Turkey leftovers make delicious pot pie soup

Tuesday , November 26, 2013 - 9:13 AM

Planned leftovers provide extras to make turkey dishes like this Turkey Pot Pie Soup. (Valerie...

Standard-Examiner Correspondent, Valerie Phillips

Kitchens get a major workout this time of year. In the upcoming weeks, you are likely to be roasting turkey, baking pies, cookies and gingerbread, and making party appetizers, potluck dishes, fudge, divinity and neighbor gifts.

But in the meantime, your family still needs dinner every night.

Here are two dishes that take advantage of cooked turkey and other Thanksgiving leftovers. You can get them on the table within 30 minutes, with a minimum of chopping, peeling or other prep work.

I like to have “planned-over” turkey on hand, because sometimes there’s not much turkey left over from Thanksgiving dinner when you have a large family and others who like taking home leftovers, too. Most grocery stores are offering some great deals on frozen turkey right now. I like to roast one the week before Thanksgiving and slice, dice, and freeze it for future sandwiches, soup and casseroles.

Then you can quickly make Pesto Turkey & Spinach in less than 10 minutes in the microwave. It’s full of good-for-you greens with a pesto flavor boost. You can serve it as is, or over pasta or toast.

Turkey broth is a great base for flavorful soups. After you’re finished eating Thanksgiving dinner, take a few minutes to pull most of the meat off the turkey carcass while you’re cleaning up. Refrigerate the meat in an airtight container so it doesn’t dry out.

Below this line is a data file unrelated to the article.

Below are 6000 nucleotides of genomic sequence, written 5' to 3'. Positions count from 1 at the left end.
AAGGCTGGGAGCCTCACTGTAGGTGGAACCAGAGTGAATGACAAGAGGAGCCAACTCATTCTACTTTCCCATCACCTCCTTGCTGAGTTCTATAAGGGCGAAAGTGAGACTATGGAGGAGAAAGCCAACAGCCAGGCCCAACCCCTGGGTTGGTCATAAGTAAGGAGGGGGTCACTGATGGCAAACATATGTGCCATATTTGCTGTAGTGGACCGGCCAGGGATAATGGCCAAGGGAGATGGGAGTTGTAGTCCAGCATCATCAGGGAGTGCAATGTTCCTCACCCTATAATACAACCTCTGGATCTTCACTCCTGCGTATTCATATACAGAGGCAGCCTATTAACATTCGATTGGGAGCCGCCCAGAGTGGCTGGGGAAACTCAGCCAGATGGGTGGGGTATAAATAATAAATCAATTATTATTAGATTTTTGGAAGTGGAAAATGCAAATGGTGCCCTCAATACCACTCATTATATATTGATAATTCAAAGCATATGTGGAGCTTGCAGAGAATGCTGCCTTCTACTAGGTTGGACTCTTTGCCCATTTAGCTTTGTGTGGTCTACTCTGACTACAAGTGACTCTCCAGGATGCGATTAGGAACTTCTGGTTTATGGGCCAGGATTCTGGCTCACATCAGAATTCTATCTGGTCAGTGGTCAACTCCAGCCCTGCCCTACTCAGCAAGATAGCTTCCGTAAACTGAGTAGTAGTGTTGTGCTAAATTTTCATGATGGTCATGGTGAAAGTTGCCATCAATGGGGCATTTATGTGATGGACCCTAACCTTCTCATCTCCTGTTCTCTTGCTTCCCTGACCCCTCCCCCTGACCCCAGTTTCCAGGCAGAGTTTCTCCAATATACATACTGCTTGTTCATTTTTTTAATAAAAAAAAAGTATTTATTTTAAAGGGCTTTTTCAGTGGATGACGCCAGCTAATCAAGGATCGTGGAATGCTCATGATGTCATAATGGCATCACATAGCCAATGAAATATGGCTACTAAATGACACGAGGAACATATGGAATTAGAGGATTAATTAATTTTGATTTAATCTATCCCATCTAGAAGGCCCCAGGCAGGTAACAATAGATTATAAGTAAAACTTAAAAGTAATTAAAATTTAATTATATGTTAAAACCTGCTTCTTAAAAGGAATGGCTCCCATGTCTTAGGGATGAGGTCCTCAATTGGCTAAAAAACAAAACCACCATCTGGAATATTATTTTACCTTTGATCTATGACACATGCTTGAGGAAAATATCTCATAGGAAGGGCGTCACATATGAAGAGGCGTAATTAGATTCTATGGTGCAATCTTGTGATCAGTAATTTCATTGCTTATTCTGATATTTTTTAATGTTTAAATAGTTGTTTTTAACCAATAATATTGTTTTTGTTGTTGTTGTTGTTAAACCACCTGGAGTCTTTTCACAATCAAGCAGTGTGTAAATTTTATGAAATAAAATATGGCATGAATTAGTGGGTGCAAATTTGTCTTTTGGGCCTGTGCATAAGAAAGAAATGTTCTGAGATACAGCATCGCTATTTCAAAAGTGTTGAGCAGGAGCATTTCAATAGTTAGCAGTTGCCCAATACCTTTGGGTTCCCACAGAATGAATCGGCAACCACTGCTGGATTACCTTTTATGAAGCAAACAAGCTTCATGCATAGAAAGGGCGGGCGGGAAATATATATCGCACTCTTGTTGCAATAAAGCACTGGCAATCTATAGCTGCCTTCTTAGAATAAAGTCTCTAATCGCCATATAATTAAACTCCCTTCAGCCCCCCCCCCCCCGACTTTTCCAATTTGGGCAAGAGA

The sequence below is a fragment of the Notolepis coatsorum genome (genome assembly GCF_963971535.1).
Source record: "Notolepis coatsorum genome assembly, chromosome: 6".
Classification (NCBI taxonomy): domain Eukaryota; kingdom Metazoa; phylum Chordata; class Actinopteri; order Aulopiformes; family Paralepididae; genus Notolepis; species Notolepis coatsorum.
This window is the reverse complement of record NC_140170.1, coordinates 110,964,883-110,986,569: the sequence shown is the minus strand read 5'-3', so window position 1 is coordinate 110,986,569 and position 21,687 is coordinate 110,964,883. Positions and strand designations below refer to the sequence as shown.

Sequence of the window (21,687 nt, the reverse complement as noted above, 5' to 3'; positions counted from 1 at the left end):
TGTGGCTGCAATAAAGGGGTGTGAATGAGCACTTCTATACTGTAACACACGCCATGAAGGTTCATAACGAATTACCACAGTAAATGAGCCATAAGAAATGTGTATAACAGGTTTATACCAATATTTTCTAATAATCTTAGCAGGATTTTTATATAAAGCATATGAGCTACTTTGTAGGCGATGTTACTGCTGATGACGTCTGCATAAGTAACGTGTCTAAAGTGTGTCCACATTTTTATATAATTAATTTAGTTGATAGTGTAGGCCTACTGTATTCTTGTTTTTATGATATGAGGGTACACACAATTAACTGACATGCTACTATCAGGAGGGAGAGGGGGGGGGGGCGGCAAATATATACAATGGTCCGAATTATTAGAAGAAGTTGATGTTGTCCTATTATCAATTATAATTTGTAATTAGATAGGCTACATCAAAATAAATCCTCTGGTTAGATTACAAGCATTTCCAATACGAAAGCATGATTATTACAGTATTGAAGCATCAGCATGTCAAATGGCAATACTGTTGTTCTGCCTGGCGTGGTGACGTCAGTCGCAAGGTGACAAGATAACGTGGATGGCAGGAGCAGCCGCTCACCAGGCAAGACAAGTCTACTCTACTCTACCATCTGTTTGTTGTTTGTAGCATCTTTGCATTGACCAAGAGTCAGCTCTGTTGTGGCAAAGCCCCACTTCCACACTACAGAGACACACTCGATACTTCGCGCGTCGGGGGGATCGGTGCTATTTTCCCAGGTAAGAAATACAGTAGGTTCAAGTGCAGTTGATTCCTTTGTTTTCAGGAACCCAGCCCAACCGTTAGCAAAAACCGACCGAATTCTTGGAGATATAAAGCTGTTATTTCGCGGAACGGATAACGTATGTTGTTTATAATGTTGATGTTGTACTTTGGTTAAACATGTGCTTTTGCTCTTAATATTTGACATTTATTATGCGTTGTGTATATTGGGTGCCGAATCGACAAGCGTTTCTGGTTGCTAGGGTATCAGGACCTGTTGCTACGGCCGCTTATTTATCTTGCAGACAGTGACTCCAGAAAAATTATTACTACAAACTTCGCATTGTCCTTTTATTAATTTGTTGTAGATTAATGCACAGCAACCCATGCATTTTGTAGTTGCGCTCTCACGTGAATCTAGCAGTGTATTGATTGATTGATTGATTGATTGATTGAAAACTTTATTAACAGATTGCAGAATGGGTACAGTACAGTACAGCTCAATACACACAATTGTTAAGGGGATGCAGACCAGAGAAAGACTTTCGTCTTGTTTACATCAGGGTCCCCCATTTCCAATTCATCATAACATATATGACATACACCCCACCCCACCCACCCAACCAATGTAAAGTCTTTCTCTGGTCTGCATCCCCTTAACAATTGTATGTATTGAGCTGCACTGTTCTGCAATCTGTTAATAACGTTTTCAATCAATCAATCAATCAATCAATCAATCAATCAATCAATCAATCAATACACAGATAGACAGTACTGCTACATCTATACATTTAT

Then use the carcass to make turkey broth. Put it in a stockpot or a large slow cooker, and cover it with water. Add the drippings in the bottom of the roasting pan, if you didn’t use them to make gravy. Toss in leftover celery and carrots from your Thanksgiving relish tray, and leftover onion from making dressing. If you use a slow cooker, turn it on low and let it simmer all night. If you’re cooking it on the stove, let it gently boil for about 4 or 5 hours.

Let the broth cool for about an hour, then pour it through a strainer into a large bowl. The strainer will catch all the spent bones and meat, which can be discarded.

Taste your broth. If the flavor is weak and watery, gently boil the broth on the stove or in the microwave for an hour to let more of the liquid evaporate and concentrate the flavor. Refrigerate it for several hours or overnight, so the fat will rise to the top andharden. Skim off the hardened fat so you can cut some calories and your soups won’t taste greasy.

Use the broth for making Turkey Pot Pie Soup, which conveniently helps you use up leftover veggies or pie crust. Just cut the crust in squares or circles to place on top of each bowl of soup as it’s ladled out.

Valerie Phillips blogs at www.chewandchat.com.

Don’t be concerned that there’s too much spinach; it contains a lot of water and will cook down.

— Valerie Phillips

Prep time: 30 minutes

— “Soup’s On!”by Valerie Phillips (Covenant, $19.95)

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